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Mexico City is a huge metropolis that you either love or hate. Indifference is not an option. Mauricio Tenorio-Trillo falls into the former category and his monograph reads as a series of love letters to the city, warts and all. The book is rather idiosyncratic; the chapters are interconnected but they do not have to be read in order. Each chapter can function as a stand-alone essay although the author does point out links to other parts of the book when appropriate. The author has an incredible command of details of the city’s and Mexican history and he provides a fascinating account of many aspects of Mexico City for aficionados. The author has wide-ranging tastes and esoteric interests; the level of detail is impressive but probably most suited to readers with a previous interest in Mexico and its history.

The first two chapters focus on the city itself using different lenses of analysis. First the author reprises his monograph on the centennial celebrations with three tours of the city during the centennial. This section introduces the reader to Mexico City’s landmarks at the start of the twentieth century. Among the many tangents, the author presents many wonderful photographs that show an eerily empty city with boulevards that seem larger because they are so bare. Next the author shows the parallels between the development of early twentieth-century Washington DC and Mexico City. At first this seems a strange foray for a book about Mexico City but in fact it works. Then the author continues with a short interlude that examines the interiors of Mexico City tenements and mansions. Because Mexican houses traditionally were organized around interior patios, the internal happenings of the households that lived in these buildings were often hidden or at least sheltered from the gaze. Tenorio-Trillo reveals these interiors from the most humble to the luxurious. Again he provides wonderful photographs and in this section, he compares the typical ethnographic snapshot to the casta paintings of the eighteenth century. Both demonstrate curiosity about the lower classes and reveal how elites tried to capture the complexities of plebeian life.

Following this first section, which introduces the reader to Mexico City, there are a series of chapters that focus on intellectuals and their relationship to the city. During the 1920s Mexico City was a hotbed for foreign leftist intellectuals but at the same time, artists from many different genres and inclinations also found it to be both inspiring and convivial. Tenorio-Trillo has an encyclopedic knowledge of Mexican culture and he weaves an intriguing picture of the intersections between poets, novelists and other artists in this period, both Mexican and foreign. He shows how both foreign and Mexican intellectuals create an illusion of a Mexico that was fundamentally indigenous in a profoundly romanticized manner. He calls this invented Mexico “Brown Atlantis.” The intelligentsia was attracted to an indigenous culture that existed but not really as they imagined it. The direction of adulation is then reversed in a next series of chapters on the attraction that the Orient had for Mexican elites. The author calls this captivation Odalisque-mania and he documents the various ways that Mexicans brought the culture of mostly Japan and India into their midst. The juxtaposition of these two chapters showing the inward and outward interests is particularly noteworthy as it shows the multi-faceted concerns of the Mexican intellectual elite.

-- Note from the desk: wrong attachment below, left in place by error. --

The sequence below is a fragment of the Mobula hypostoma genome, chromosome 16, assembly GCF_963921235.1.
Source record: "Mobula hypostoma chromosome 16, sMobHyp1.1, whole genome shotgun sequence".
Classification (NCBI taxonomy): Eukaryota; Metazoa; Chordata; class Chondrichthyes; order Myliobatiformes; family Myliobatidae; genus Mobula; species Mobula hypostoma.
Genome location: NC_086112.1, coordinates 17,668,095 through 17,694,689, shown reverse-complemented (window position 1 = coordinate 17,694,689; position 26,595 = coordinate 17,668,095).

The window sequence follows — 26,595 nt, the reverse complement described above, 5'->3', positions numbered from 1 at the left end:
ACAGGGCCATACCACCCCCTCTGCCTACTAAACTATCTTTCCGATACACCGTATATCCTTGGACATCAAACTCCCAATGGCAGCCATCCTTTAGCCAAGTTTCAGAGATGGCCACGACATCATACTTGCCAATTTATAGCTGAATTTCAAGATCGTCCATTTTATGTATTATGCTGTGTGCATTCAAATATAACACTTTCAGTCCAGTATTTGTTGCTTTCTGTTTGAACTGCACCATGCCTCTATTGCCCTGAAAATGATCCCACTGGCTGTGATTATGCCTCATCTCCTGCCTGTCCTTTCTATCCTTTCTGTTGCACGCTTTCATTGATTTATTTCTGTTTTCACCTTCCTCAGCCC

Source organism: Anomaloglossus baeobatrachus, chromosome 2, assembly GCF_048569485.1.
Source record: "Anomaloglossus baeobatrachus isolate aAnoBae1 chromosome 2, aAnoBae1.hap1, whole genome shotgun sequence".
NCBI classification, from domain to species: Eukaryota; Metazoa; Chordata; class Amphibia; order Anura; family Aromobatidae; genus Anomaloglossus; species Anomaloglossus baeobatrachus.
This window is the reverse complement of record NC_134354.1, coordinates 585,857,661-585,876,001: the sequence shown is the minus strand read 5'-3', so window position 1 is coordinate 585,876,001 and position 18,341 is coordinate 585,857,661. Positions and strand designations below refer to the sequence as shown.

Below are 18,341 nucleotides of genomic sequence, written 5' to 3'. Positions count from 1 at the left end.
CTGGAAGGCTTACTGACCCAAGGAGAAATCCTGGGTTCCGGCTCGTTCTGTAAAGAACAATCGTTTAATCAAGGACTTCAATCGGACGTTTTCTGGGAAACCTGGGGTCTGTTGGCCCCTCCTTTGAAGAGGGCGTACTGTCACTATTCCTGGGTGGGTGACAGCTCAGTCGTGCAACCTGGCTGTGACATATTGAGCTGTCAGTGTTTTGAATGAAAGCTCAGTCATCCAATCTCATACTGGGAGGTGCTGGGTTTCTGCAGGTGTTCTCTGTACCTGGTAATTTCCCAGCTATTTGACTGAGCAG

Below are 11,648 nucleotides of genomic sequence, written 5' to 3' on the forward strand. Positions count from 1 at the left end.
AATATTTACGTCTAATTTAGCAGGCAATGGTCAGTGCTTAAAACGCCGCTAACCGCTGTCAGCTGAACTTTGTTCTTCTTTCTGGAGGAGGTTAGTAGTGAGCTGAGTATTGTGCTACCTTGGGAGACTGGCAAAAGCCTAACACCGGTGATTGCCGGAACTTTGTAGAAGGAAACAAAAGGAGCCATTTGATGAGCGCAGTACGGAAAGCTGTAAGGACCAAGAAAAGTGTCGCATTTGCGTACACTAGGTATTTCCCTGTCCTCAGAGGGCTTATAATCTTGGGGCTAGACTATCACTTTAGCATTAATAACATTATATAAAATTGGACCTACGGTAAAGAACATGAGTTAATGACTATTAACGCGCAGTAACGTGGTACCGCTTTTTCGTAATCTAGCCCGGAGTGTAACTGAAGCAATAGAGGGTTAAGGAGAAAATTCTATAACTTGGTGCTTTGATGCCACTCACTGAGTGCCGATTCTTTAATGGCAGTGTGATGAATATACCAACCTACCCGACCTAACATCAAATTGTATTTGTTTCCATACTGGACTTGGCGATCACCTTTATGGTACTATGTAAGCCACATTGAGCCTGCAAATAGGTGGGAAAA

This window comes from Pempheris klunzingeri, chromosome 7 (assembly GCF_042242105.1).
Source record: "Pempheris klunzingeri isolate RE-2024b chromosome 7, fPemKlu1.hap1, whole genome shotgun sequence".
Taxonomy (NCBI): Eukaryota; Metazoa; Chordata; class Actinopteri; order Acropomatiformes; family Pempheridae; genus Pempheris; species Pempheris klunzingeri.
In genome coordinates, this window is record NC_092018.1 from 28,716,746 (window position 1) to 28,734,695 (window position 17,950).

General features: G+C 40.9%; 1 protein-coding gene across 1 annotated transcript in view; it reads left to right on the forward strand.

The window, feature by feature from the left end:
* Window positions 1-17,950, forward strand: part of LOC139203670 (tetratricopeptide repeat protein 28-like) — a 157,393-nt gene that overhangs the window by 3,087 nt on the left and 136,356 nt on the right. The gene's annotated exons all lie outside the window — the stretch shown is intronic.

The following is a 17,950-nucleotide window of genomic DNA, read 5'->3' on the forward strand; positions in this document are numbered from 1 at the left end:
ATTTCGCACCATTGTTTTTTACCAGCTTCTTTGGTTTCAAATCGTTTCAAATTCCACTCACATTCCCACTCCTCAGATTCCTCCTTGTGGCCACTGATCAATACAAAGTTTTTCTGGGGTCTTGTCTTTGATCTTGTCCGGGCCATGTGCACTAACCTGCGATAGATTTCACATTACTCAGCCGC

The final part of the book ranges from science to language. Tenorio-Trillo steps a little bit out of his comfort zone (which is really cultural history) to examine the emergence of institutions of science within Mexico City and, most especially, the unique contributions of the city and its scientists to the taming of typhus or tabardillo. It is a relief when he then turns to the language of Mexico City. These last two chapters are brilliant. He evokes all the cheeky inventiveness that characterizes Mexican popular language and the originality and impudence of their humour. His sources range from the elaborate double-entendres of the street merchants’ refrains that strained the limits of good manners to coplas (short popular rhymes) to popular music and then finally, the pièce de résistance, palabrotas (bad words). His analysis of these gems is particularly rich and immensely amusing.

This is not a traditional book of dispassionate scholarship although it is very scholarly. Tenorio-Trillo reveals his personal engagement with the material in a way that is both refreshing and charming. He also writes with a strong voice and, unlike so many other current works, he does not continually ask permission from others to advance his ideas and analysis. This absence of continual name-dropping is most welcome. Unfortunately, the book lacks really thorough copy-editing and many jarring errors detract from what is a very fine work. The author also provides translations for very difficult, slangy passages but is not consistent in his translations—an omission that he explains but is really unsatisfactory. Despite these minor quibbles, this book is an important and erudite study of a major city that is well worth reading.